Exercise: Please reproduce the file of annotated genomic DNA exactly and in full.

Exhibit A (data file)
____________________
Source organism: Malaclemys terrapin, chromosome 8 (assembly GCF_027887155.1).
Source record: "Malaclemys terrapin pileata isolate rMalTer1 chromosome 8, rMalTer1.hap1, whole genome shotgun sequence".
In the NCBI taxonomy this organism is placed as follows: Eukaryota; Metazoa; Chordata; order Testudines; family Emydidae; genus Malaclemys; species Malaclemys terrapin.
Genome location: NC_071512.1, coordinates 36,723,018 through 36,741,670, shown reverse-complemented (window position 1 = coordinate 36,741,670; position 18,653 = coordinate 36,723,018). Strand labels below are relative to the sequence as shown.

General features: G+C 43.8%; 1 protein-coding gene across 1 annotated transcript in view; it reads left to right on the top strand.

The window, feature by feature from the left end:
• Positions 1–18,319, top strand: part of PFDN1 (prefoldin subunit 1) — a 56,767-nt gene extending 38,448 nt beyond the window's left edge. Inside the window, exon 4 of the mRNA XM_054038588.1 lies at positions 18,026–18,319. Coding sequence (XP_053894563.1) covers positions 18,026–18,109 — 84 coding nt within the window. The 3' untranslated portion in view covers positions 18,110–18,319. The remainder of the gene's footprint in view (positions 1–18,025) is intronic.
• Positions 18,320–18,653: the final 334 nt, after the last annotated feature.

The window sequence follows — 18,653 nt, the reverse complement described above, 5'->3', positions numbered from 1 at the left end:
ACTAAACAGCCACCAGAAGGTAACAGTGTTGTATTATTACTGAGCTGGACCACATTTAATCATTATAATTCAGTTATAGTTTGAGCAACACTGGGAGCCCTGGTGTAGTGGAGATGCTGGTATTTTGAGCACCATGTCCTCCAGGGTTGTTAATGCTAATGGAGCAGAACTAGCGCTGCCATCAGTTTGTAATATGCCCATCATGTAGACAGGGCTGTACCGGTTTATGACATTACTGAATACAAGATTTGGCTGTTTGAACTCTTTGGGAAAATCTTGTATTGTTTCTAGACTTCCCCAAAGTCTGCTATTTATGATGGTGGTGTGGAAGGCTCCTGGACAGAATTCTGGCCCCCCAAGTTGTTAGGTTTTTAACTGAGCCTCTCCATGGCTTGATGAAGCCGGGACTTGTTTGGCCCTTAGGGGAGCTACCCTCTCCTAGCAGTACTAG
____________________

Source organism: Malaclemys terrapin, chromosome 8 (assembly GCF_027887155.1).
Source record: "Malaclemys terrapin pileata isolate rMalTer1 chromosome 8, rMalTer1.hap1, whole genome shotgun sequence".
In the NCBI taxonomy this organism is placed as follows: Eukaryota; Metazoa; Chordata; order Testudines; family Emydidae; genus Malaclemys; species Malaclemys terrapin.
Genome location: NC_071512.1, coordinates 36,723,018 through 36,741,670, shown reverse-complemented (window position 1 = coordinate 36,741,670; position 18,653 = coordinate 36,723,018). Strand labels below are relative to the sequence as shown.

General features: G+C 43.8%; 1 protein-coding gene across 1 annotated transcript in view; it reads left to right on the top strand.

The window, feature by feature from the left end:
• Positions 1–18,319, top strand: part of PFDN1 (prefoldin subunit 1) — a 56,767-nt gene extending 38,448 nt beyond the window's left edge. Inside the window, exon 4 of the mRNA XM_054038588.1 lies at positions 18,026–18,319. Coding sequence (XP_053894563.1) covers positions 18,026–18,109 — 84 coding nt within the window. The 3' untranslated portion in view covers positions 18,110–18,319. The remainder of the gene's footprint in view (positions 1–18,025) is intronic.
• Positions 18,320–18,653: the final 334 nt, after the last annotated feature.

The window sequence follows — 18,653 nt, the reverse complement described above, 5'->3', positions numbered from 1 at the left end:
ACTAAACAGCCACCAGAAGGTAACAGTGTTGTATTATTACTGAGCTGGACCACATTTAATCATTATAATTCAGTTATAGTTTGAGCAACACTGGGAGCCCTGGTGTAGTGGAGATGCTGGTATTTTGAGCACCATGTCCTCCAGGGTTGTTAATGCTAATGGAGCAGAACTAGCGCTGCCATCAGTTTGTAATATGCCCATCATGTAGACAGGGCTGTACCGGTTTATGACATTACTGAATACAAGATTTGGCTGTTTGAACTCTTTGGGAAAATCTTGTATTGTTTCTAGACTTCCCCAAAGTCTGCTATTTATGATGGTGGTGTGGAAGGCTCCTGGACAGAATTCTGGCCCCCCAAGTTGTTAGGTTTTTAACTGAGCCTCTCCATGGCTTGATGAAGCCGGGACTTGTTTGGCCCTTAGGGGAGCTACCCTCTCCTAGCAGTACTAG